Sucks to be you!

(did I mention it's February?)

Tuesday, February 17, 2009

Life is Good

A conversation with Lily as she’s cleaning up the hundreds and hundreds of UNO cards littered across the living room floor by two adoring younger sisters—on her watch.

Lily: (with attitude) You know those t-shirts that say ‘Life is Good?’

Me: Yeah.

Lily: They should make t-shirt’s that say ‘Life’s unfair.’

Friday, February 6, 2009

On Sleeping.

So I had mentioned in the previous blog about Jane and her crib climbing adventures. We put a stop to it by just removing the crib altogether. Alice was still using the toddler bed and so armed with a gift certificate to IKEA we went in search of another toddler bed. Alas, unbeknownst to me the toddler beds at IKEA cost more than $125. I just couldn’t see myself spending more for a bed that was hopefully, oh so temporary. In the mean time we tried a little toddler bed of our nephews. Jane was so excited about it during the day…however, as soon as the sun went down it became her worst enemy.

We were all in tears every night (and by we I mean Alice, Jane and I) as we searched for a bedtime routine that would be reminiscent of the ol’ crib days. Ah, the nostalgia for the crib. One night Jane finally hopped in Alice’s tiny toddler bed with her and slept peacefully all night (I was in such shocking awe that I, unfortunately, didn’t get a photo of it). So my problem was solved. We brought the mattress up from the guest bed downstairs, plopped it on the floor, threw some semblance of a quilt on top and—ta da—we have ourselves a bed.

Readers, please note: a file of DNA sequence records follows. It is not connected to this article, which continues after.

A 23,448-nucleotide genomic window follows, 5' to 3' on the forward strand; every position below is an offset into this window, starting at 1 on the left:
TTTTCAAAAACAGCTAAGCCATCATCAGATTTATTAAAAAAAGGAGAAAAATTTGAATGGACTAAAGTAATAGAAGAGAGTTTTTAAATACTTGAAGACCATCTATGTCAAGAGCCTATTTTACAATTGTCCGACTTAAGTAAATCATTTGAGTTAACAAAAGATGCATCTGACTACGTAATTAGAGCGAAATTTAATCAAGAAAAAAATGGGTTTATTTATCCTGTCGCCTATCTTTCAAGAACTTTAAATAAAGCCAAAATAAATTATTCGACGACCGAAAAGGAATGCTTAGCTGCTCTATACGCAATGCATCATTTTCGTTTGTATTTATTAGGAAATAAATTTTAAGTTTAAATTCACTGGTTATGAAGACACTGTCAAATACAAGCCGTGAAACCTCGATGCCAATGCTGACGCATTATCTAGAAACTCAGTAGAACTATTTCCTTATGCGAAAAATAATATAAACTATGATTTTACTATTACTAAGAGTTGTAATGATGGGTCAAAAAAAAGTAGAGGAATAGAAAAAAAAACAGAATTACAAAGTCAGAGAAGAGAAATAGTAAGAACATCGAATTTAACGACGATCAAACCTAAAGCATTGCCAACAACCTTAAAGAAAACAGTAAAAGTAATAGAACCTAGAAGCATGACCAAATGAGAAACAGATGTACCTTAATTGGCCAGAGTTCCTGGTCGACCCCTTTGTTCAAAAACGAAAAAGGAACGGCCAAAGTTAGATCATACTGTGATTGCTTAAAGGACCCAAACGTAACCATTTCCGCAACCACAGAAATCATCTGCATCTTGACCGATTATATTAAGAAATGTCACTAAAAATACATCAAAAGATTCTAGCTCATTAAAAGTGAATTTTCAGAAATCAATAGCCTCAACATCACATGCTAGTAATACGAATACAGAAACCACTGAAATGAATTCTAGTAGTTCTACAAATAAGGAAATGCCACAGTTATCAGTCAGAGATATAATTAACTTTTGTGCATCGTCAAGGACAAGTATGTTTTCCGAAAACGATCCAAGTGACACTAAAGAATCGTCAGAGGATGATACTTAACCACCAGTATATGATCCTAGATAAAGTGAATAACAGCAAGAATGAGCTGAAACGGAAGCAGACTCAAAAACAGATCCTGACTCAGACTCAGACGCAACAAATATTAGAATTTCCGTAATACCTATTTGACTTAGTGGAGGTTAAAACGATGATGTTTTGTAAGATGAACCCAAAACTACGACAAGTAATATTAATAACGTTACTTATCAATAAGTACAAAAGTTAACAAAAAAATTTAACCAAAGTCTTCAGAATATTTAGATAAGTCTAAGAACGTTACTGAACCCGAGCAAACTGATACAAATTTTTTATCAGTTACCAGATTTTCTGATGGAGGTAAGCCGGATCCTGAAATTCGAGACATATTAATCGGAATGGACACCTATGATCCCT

Here are two views of the new bed; with the little kitchen, the Trieste grow chart and the other with the reading chair & table.

Don’t get too excited yet it’s taken a few ornery-mom nights to get them to settle down, but I finally found the formula: bunny books in chair, lights out, ‘Little House’ for at least a chapter. It seems to be working. And, bonus, we get to learn things from Mary and Laura like ‘children should be seen and not heard,’ and other classic phrases of the like.

The book routine; it's delicate, like mixing a cocktail. Ahem. At least I think it is.

The only problem now is—we don’t have a bed for Nana and Papa. We’ll have to remedy that soon because we are BEGGING for a visit. (wink, wink)